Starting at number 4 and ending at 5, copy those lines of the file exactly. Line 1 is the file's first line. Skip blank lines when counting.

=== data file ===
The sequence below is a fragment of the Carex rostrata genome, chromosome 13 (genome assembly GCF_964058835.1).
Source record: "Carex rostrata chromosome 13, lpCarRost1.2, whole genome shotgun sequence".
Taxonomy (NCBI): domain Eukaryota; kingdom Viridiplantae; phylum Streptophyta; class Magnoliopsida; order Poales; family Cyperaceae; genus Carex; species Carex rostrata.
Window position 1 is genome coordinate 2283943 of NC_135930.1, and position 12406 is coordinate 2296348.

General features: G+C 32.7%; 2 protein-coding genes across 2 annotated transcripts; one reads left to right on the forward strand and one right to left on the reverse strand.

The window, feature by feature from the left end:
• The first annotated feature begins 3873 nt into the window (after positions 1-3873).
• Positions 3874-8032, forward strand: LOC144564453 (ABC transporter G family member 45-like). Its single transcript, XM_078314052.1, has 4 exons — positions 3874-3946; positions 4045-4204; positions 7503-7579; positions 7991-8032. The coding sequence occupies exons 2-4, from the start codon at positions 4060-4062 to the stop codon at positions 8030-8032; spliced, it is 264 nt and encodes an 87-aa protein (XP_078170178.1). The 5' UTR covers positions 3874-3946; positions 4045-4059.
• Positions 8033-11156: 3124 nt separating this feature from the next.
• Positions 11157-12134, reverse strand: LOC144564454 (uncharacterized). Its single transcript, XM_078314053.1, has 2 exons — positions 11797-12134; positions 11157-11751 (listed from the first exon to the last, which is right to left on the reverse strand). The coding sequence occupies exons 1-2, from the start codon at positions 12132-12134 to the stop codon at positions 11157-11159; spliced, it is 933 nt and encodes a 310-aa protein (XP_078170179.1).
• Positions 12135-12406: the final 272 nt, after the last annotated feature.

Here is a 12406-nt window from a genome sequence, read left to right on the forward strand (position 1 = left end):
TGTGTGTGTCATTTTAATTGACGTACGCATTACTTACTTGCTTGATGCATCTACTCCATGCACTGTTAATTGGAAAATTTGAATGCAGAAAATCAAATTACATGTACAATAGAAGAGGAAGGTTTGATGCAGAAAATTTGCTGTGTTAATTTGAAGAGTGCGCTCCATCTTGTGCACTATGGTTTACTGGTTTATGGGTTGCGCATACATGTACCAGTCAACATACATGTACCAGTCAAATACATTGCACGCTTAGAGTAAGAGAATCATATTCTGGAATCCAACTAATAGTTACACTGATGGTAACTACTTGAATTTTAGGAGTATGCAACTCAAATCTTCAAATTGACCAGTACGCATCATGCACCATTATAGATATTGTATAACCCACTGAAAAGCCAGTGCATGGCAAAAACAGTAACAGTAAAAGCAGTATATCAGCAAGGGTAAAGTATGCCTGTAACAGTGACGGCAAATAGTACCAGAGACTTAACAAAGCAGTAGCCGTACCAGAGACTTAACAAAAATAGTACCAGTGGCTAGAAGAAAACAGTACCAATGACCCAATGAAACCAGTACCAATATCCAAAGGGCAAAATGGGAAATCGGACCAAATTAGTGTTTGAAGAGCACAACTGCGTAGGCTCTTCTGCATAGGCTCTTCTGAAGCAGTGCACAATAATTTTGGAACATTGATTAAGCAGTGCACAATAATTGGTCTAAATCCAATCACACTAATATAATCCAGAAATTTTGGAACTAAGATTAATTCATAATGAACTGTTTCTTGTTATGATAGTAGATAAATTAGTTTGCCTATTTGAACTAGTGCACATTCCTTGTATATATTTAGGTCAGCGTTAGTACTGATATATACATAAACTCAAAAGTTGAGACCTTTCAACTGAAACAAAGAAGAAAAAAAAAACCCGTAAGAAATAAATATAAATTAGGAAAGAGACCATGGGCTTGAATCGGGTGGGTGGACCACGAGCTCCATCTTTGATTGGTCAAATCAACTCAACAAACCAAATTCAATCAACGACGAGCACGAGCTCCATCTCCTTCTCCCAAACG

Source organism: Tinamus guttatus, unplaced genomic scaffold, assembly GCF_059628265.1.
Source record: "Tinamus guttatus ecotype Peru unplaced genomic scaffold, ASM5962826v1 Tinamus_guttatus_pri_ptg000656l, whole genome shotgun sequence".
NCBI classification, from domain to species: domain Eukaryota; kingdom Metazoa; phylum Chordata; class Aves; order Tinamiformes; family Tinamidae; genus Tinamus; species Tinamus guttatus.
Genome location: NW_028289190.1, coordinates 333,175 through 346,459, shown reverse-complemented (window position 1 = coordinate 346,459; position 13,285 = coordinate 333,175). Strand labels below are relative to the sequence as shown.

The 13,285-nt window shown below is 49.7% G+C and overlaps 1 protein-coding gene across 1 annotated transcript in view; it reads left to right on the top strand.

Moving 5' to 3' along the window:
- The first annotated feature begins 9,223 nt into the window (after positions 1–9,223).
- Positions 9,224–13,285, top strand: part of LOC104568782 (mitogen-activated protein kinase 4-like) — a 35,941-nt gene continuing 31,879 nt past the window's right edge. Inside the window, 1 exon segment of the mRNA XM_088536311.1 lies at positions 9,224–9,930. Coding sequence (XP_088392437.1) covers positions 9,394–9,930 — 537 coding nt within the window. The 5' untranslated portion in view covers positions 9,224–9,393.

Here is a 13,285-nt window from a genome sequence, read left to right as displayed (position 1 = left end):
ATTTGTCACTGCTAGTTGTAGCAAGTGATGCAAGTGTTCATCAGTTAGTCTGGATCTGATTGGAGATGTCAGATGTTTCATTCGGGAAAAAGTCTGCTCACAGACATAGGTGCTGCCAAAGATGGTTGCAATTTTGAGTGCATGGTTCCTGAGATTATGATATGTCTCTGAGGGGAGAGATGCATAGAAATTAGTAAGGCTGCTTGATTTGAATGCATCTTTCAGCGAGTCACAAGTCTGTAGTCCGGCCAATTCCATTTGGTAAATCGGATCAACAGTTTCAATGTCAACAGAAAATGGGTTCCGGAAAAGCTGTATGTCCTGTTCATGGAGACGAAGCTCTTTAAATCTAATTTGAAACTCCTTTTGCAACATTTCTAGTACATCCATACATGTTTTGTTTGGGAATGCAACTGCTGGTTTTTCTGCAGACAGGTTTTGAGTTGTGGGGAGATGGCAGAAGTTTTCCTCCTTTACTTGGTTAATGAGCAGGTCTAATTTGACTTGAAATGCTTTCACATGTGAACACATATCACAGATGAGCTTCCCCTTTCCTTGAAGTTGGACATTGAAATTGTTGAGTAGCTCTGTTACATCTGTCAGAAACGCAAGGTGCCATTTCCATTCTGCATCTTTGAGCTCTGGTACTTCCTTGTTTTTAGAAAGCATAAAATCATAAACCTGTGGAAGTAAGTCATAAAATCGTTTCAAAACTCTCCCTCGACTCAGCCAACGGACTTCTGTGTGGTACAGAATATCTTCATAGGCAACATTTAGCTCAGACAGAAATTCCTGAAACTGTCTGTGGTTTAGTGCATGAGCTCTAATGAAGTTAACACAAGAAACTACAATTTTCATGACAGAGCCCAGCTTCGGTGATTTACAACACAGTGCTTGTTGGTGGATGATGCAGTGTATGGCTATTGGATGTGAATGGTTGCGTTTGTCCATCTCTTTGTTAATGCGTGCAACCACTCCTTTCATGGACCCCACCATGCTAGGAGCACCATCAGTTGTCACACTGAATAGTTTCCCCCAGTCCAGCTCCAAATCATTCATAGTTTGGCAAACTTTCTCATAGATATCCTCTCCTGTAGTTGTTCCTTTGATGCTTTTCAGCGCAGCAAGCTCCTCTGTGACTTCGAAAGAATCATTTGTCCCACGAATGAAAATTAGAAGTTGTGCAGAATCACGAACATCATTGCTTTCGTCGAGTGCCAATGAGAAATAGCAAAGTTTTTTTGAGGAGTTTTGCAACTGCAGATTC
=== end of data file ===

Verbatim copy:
Window position 1 is genome coordinate 2283943 of NC_135930.1, and position 12406 is coordinate 2296348.

General features: G+C 32.7%; 2 protein-coding genes across 2 annotated transcripts; one reads left to right on the forward strand and one right to left on the reverse strand.